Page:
Last week we covered a simple input interface to a LibreOffice Impress slideshow using a couple of general purpose input/output (GPIO) pins on the Raspberry Pi.
This time, we’ll look at the output side with the traditional “Hello, World” program of microcontrollers and Nanolinux devices, blinking an LED. In our case, we’ll actually light up an LED with Python. The LED is housed in an old up-cycled stove-hood bulb and gives an interesting Steampunk “ozone tube” effect. Graphic 1 shows the tube as part of my Steampunk name badge. The LED is hooked up to the Pi using a 40-pin connector salvaged from an old PC hard-drive cable.
Throughout this series, I’ll encourage budding hardware hackers to learn new skills and try new things.
One important skill is getting into the habit of collecting parts. I use various bins and storage containers to collect screws, bolts, washers, nuts and other kinds of small hardware. Another bin might contain old circuit boards. Another might hold Steampunk parts like old gears, watches, copper fittings, brass hinges, and so on. You get the idea. With a well stocked “junk box”, getting that perfect “look” for some one-off, attention-grabbing project is just so much easier.
Building An “Ozone Tube”
I build projects to support my tech conference speaking habit, frequently using a Steampunk theme. The “ozone tube” was built from an old up-cycled stove-hood bulb and creates an old-timey, scientific aesthetic.
The first step is to clean out the bulb.
Use a grinder or side cutters to remove the center solder spot and glass insulator on the socket end of the bulb. Don’t remove the entire metal screw part of the bulb, because it makes it much harder to get everything solidly back together.
Next, use a small screwdriver to gently break the glass filament support out of the inside of the socket end, trying not to damage the bulb part. I used a leather glove to hold the bulb, so I wouldn’t cut my hand, just in case. Use long-nose pliers to crack and pull out parts of the glass center support. Once, the filament is out, you can use a little carbide burr, in a Dremel tool, to enlarge the hole. You’ll need a big enough hole to slide the LED into the glass envelope.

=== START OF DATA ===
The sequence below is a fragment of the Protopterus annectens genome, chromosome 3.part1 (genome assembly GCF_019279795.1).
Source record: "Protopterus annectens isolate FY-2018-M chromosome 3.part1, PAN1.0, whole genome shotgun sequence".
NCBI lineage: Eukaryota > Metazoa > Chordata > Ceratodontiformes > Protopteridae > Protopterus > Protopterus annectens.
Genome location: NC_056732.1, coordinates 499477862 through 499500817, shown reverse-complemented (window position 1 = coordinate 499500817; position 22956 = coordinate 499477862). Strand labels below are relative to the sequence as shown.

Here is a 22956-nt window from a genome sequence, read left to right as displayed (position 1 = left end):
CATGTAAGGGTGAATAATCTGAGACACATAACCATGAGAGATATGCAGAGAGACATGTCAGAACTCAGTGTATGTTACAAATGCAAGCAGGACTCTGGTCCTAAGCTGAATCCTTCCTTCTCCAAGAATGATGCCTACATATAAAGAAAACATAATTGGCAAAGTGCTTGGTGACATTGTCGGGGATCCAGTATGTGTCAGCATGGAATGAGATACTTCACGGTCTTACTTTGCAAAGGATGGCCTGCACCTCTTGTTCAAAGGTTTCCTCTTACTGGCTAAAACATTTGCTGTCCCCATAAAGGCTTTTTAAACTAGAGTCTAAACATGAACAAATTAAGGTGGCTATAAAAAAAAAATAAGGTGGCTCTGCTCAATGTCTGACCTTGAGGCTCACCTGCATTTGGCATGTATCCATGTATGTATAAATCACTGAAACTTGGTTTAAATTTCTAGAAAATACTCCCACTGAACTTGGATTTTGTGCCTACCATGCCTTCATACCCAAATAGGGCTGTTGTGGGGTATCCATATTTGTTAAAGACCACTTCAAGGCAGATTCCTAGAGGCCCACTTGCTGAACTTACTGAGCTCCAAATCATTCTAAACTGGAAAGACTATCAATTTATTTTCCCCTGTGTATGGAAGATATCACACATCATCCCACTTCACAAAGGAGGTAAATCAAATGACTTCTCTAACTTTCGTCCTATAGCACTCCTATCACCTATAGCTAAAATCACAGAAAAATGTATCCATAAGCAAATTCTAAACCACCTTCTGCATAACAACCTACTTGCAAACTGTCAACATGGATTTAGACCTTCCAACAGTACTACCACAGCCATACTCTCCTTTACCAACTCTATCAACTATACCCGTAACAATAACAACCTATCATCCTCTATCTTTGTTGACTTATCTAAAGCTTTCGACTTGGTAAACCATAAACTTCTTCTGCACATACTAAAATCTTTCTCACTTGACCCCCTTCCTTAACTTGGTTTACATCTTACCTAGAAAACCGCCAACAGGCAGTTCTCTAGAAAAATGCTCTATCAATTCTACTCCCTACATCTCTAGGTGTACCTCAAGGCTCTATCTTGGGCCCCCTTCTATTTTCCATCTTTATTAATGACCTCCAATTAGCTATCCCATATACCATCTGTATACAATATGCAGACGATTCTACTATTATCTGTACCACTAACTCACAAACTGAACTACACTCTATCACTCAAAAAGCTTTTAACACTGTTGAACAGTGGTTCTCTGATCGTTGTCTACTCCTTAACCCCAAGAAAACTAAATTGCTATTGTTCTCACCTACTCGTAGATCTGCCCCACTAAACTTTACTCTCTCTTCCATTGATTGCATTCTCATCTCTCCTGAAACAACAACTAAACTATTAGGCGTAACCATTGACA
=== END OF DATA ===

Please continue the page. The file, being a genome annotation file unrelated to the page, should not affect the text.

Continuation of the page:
The LED has four leads, three that go to digital input/output pins on the Raspberry Pi and the other one that goes to ground. I soldered a 100 ohm resistor between each LED lead and GPIO pin wire to limit the current to about 20 milliamps. The LED was then glued to a sliver of quartz to create a Steampunk “radioactive ozone crystal.” Graphic 2 shows the “crystal,” resistors and support tube.
The whole works are then attached to a little brass tube and inserted into the hollowed out glass bulb. It’s easy enough to fashion a bracket for the bulb out of 1/4-inch wide brass flat stock and some small screws. The wires lead to the 40-pin connector. See graphic 3 for the wiring diagram.
Once the ozone tube is ready, we can turn our attention to lighting it up.
Light the Tube with Python
Controlling output pins on the Pi is much the same as reading input pins. Here’s a small Python program I modded from a script by Alex Eames at RasPi.tv.
# !/usr/bin/env python2.7
# script by Alex Eames http://RasPi.tv
# Using PWM with RPi.GPIO pt 2 - requires RPi.GPIO 0.5.2a or higher
# always needed with RPi.GPIO:
import RPi.GPIO as GPIO
# pull in the sleep function from time module
from time import sleep
# choose BCM or BOARD numbering schemes. Use BCM
# set GPIO 17 (pin 11) as output for blue led
# create object blue for PWM on port 17 at 100 Hertz
blue = GPIO.PWM(17, 100)
# start blue on %25
# now the fun starts, we'll vary the duty cycle to
# dim/brighten the leds, so one is bright while the other is dim
pause_time = 0.2 # you can change this to slow down/speed up
for i in range(0,21): # 101 because it stops when it finishes 100
blue.ChangeDutyCycle(20 - i)
for i in range(20,-1,-1): # from 100 to zero in steps of -1
blue.ChangeDutyCycle(20 - i)
blue.stop() # stop the blue PWM output
GPIO.cleanup() # clean up GPIO on CTRL+C exit
The program begins with referencing the libraries and initializing the general purpose input/output (GPIO) pins connected to the LED. In this example, I just used the color blue to keep the script simple. Change the pin number to activate the red (GPIO 22, pin 15) or the green (GPIO 27, pin 13) segments of the tri-color LED.
I chose to start the blue LED at 25 percent brightness and set the LED change rate at 0.2 seconds.
Next, a loop starts that steps the LED down and up through its duty cycle.
Lastly, if we get a from the keyboard, the program resets the GPIO pins and exits.
Now you have one example of pulsing an LED up and down with a Raspberry Pi. Varying the on and off time, as well as speed, will give different effects. The frequency (100 Hz) is slow enough that the blue light flickers slightly, which is perfect for my “radioactive ozone crystal” Steampunk effect.
You could also control a motor through a motor driver circuit, close a relay to handle a bigger electrical load, or even run servos.
Next week, we’ll do a quick tutorial on soldering.